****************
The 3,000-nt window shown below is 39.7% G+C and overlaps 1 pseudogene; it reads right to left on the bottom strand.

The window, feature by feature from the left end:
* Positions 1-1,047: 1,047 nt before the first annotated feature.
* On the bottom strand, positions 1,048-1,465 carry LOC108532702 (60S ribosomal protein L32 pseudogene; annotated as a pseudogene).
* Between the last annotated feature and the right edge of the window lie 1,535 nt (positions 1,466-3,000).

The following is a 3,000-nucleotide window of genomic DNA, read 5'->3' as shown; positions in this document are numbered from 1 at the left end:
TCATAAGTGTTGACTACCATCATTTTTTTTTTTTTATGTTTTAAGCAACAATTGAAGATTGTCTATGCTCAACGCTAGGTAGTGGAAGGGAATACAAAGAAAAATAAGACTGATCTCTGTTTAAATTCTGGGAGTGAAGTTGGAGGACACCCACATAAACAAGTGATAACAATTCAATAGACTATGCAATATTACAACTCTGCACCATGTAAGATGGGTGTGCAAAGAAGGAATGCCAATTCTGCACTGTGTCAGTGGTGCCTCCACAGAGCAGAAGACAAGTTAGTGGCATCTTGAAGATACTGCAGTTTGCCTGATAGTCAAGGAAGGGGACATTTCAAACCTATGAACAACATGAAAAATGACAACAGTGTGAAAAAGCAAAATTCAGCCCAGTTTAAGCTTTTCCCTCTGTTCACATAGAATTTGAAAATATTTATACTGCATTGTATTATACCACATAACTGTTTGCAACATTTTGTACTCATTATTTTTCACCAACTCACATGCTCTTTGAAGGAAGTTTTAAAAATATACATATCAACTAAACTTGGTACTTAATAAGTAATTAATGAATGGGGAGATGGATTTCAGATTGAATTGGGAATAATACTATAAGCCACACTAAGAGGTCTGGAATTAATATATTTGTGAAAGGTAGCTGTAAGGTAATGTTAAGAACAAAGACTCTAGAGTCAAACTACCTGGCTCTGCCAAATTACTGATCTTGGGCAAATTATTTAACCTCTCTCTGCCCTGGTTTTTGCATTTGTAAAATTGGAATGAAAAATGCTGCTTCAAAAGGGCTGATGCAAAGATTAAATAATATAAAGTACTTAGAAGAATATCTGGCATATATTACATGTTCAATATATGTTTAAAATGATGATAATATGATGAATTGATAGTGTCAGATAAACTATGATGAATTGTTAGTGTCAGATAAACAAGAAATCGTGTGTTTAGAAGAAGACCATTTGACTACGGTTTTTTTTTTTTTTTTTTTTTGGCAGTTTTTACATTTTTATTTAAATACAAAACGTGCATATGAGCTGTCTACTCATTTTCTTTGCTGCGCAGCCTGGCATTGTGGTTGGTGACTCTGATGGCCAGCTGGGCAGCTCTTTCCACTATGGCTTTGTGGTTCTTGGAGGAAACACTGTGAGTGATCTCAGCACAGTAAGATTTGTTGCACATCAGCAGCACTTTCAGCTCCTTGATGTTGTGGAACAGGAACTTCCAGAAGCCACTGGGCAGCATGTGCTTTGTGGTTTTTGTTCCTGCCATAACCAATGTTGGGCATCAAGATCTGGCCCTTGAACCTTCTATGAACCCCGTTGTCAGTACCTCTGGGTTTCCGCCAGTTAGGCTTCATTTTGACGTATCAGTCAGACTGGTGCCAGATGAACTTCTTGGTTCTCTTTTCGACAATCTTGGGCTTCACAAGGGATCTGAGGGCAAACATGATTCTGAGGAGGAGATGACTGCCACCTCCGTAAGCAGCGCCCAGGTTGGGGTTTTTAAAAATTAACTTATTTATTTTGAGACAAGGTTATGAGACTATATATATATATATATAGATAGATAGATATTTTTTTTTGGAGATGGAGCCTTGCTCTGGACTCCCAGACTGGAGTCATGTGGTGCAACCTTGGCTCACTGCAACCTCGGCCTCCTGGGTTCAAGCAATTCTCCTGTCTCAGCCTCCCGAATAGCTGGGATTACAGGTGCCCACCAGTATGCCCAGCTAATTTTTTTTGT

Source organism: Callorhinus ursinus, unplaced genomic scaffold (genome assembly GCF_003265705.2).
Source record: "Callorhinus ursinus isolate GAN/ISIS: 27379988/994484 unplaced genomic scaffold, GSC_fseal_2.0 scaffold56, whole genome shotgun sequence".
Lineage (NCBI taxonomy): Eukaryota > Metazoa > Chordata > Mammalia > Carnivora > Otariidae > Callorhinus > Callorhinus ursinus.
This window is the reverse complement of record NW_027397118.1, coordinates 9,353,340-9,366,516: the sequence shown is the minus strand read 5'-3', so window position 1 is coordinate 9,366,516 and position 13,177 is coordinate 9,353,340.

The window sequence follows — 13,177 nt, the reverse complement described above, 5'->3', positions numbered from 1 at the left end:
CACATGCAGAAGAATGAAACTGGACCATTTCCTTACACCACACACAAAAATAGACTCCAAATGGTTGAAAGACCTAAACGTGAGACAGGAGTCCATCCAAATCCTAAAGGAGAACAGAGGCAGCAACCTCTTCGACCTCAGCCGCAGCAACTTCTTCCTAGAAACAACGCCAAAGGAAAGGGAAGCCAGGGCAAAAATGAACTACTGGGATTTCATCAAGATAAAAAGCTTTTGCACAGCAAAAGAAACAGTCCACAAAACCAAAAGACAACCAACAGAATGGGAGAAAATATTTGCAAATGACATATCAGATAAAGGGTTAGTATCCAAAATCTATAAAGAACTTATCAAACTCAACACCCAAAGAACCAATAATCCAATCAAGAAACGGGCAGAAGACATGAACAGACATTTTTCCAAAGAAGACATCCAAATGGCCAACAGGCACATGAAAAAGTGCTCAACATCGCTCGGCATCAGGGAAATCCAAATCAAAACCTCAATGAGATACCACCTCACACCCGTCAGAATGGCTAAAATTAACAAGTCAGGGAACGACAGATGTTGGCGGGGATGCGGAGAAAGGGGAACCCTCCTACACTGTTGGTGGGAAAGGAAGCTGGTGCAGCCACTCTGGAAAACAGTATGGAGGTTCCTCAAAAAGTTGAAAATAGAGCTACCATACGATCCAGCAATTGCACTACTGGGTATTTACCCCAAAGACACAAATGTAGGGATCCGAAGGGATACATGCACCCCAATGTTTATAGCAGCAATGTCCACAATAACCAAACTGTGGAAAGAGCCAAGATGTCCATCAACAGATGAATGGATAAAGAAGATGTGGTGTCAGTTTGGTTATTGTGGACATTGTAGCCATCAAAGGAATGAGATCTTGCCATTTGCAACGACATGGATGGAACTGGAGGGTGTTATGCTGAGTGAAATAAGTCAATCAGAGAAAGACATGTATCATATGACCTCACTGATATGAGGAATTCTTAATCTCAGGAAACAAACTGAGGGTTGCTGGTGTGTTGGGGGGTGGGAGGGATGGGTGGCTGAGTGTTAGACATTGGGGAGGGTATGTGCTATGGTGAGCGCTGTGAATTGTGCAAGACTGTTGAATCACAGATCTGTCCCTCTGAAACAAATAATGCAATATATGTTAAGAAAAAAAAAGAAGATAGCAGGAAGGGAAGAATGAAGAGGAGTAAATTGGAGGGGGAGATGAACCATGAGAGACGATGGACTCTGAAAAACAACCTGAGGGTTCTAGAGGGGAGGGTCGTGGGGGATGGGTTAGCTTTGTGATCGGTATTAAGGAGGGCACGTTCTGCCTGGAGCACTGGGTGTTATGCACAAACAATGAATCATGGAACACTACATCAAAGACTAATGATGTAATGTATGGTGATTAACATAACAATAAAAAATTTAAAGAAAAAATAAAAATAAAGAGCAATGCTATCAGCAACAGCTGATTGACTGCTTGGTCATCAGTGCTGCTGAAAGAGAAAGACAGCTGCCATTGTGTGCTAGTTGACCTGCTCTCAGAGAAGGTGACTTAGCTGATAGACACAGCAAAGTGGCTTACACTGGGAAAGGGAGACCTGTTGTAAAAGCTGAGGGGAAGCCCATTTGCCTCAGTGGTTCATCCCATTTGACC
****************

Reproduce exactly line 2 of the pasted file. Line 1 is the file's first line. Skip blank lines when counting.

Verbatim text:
The window, feature by feature from the left end: